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and Family

Settlers of Valdez Island


An English heritage

Wake Family Tree

Life on Valdez Island

Life in Esquimalt
"Wake Day" 

Source of Information


"It was the mystery of the year 1880! All Vancouver Island talked of it: everyone had his own solution."

So opened an article written by James K. Nesbitt, for The Daily Colonist, Victoria, June, 1950, seventy years after the mysterious event. This Weekend Magazine article explores the unsolved disappearance of a retired Royal Navy Captain.
The article continues:
          "Baldwin A Wake, for long time a prominent resident
          of Victoria, a retired Naval officer, disappeared at
          sea off Nanaimo, and his small sloop was found
          washed ashore, and his valuable treasures buried.

Nesbitt ponders:
            "Was Captain Wake murdered by the Indians?
             Such  things did happen. These were Indians
             known  to be unfriendly, living on small islands.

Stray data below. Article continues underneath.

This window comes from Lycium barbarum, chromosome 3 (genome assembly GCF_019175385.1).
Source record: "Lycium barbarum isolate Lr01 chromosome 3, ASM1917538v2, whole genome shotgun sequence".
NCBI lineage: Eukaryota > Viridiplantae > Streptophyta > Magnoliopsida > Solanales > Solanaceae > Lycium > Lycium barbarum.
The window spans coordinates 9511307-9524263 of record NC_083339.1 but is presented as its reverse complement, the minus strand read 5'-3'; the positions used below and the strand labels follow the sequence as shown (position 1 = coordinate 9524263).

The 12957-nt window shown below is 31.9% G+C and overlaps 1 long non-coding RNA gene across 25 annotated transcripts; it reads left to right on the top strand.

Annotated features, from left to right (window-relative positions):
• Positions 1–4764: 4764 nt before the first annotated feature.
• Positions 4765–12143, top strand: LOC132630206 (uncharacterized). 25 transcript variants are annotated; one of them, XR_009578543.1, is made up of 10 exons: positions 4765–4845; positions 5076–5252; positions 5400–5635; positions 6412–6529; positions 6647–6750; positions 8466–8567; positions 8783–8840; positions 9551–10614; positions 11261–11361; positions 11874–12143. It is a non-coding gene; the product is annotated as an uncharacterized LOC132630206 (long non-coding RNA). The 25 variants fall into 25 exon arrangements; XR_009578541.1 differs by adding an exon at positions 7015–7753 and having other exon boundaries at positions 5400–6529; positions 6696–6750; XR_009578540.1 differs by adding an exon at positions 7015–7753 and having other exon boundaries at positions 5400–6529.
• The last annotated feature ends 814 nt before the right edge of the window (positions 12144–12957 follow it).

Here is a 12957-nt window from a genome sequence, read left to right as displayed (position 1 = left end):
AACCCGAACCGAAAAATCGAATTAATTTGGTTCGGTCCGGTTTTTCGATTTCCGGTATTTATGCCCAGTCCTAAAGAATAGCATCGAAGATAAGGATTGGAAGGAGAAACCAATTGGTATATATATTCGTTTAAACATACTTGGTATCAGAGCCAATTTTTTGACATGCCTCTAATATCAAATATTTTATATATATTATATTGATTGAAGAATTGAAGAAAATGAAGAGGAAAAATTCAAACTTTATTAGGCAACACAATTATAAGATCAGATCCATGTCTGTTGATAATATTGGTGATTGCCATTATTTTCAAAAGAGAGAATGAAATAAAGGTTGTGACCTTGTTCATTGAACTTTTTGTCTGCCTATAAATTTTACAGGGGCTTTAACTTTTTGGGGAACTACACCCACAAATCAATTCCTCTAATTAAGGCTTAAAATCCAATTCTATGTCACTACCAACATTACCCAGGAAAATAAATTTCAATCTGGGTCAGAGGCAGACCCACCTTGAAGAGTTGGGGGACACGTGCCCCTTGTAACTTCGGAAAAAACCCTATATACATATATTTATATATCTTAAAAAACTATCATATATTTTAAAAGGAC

Had pirates captured Capt Wake? Were they holding
             him for ranson on some desolate, isolated island? 
             Had he merely been washed over board in a storm?
             No one ever knew. The body of Capt Wake was   
             never found."

On January 16, 1880, retired Royal Navy Captain, Baldwin Arden Wake, departed from Nanaimo Harbour, in his small sloop, with the plan to sail to his settler homestead on Valdez Island. This destination was never realized.

The first details of his mysterious disappearance, and the discovery of his damaged sloop were reported in The Nanaimo Free Press, January 17, 1880.

The mystery deepened. Evidence was revealed about a robbery to the sloop in the The Nanaimo Free Press, January 21.

Further information about the disappearance of Captain Wake was revealed in  The Daily British Colonist, January 24.

More information about the robbery of goods from the sloop, and further speculation about the disappearance of Captain Wake were disclosed in The Nanaimo Free Press, January 31.

George Wake, Captain Waks's son, offered a reward for information leading to any clues about the disappearance of his father.

Two years later, in 1882, a settler on Thetis Island found some human bones near the beach where Captain Wakes's sloop was discovered. A coroner from Nanaimo who evaluated these bones, concluded that they were not of Captain Wake.

One hundred and twenty-two years later, the mystery remains unsolved!

Created 2002 by Lynda G. Poulton